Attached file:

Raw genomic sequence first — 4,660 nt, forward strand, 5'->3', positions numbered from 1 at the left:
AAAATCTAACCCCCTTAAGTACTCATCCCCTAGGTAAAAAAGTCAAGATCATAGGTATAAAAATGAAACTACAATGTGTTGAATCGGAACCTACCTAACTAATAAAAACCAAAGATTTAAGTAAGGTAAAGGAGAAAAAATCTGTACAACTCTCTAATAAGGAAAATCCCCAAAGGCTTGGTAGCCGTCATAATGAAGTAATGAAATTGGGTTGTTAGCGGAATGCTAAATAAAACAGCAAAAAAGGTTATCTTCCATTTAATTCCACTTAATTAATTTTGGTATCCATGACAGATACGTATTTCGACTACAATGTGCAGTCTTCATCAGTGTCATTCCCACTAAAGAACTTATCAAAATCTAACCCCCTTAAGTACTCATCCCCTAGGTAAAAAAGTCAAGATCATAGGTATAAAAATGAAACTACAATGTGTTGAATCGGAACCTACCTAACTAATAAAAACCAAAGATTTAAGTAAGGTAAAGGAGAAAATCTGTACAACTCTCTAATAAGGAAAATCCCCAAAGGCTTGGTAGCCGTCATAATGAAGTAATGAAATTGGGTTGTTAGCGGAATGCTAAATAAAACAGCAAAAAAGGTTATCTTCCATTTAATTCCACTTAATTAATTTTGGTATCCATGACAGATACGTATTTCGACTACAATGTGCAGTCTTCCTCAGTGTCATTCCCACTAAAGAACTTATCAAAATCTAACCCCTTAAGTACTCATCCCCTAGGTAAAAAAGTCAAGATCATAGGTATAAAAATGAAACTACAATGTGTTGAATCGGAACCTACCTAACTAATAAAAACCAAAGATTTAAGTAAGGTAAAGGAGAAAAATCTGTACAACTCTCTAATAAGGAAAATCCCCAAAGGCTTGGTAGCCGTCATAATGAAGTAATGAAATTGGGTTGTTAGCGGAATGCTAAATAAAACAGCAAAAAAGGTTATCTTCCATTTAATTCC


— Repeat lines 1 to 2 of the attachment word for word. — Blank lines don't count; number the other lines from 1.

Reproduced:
Raw genomic sequence first — 4,660 nt, forward strand, 5'->3', positions numbered from 1 at the left:
AAAATCTAACCCCCTTAAGTACTCATCCCCTAGGTAAAAAAGTCAAGATCATAGGTATAAAAATGAAACTACAATGTGTTGAATCGGAACCTACCTAACTAATAAAAACCAAAGATTTAAGTAAGGTAAAGGAGAAAAAATCTGTACAACTCTCTAATAAGGAAAATCCCCAAAGGCTTGGTAGCCGTCATAATGAAGTAATGAAATTGGGTTGTTAGCGGAATGCTAAATAAAACAGCAAAAAAGGTTATCTTCCATTTAATTCCACTTAATTAATTTTGGTATCCATGACAGATACGTATTTCGACTACAATGTGCAGTCTTCATCAGTGTCATTCCCACTAAAGAACTTATCAAAATCTAACCCCCTTAAGTACTCATCCCCTAGGTAAAAAAGTCAAGATCATAGGTATAAAAATGAAACTACAATGTGTTGAATCGGAACCTACCTAACTAATAAAAACCAAAGATTTAAGTAAGGTAAAGGAGAAAATCTGTACAACTCTCTAATAAGGAAAATCCCCAAAGGCTTGGTAGCCGTCATAATGAAGTAATGAAATTGGGTTGTTAGCGGAATGCTAAATAAAACAGCAAAAAAGGTTATCTTCCATTTAATTCCACTTAATTAATTTTGGTATCCATGACAGATACGTATTTCGACTACAATGTGCAGTCTTCCTCAGTGTCATTCCCACTAAAGAACTTATCAAAATCTAACCCCTTAAGTACTCATCCCCTAGGTAAAAAAGTCAAGATCATAGGTATAAAAATGAAACTACAATGTGTTGAATCGGAACCTACCTAACTAATAAAAACCAAAGATTTAAGTAAGGTAAAGGAGAAAAATCTGTACAACTCTCTAATAAGGAAAATCCCCAAAGGCTTGGTAGCCGTCATAATGAAGTAATGAAATTGGGTTGTTAGCGGAATGCTAAATAAAACAGCAAAAAAGGTTATCTTCCATTTAATTCC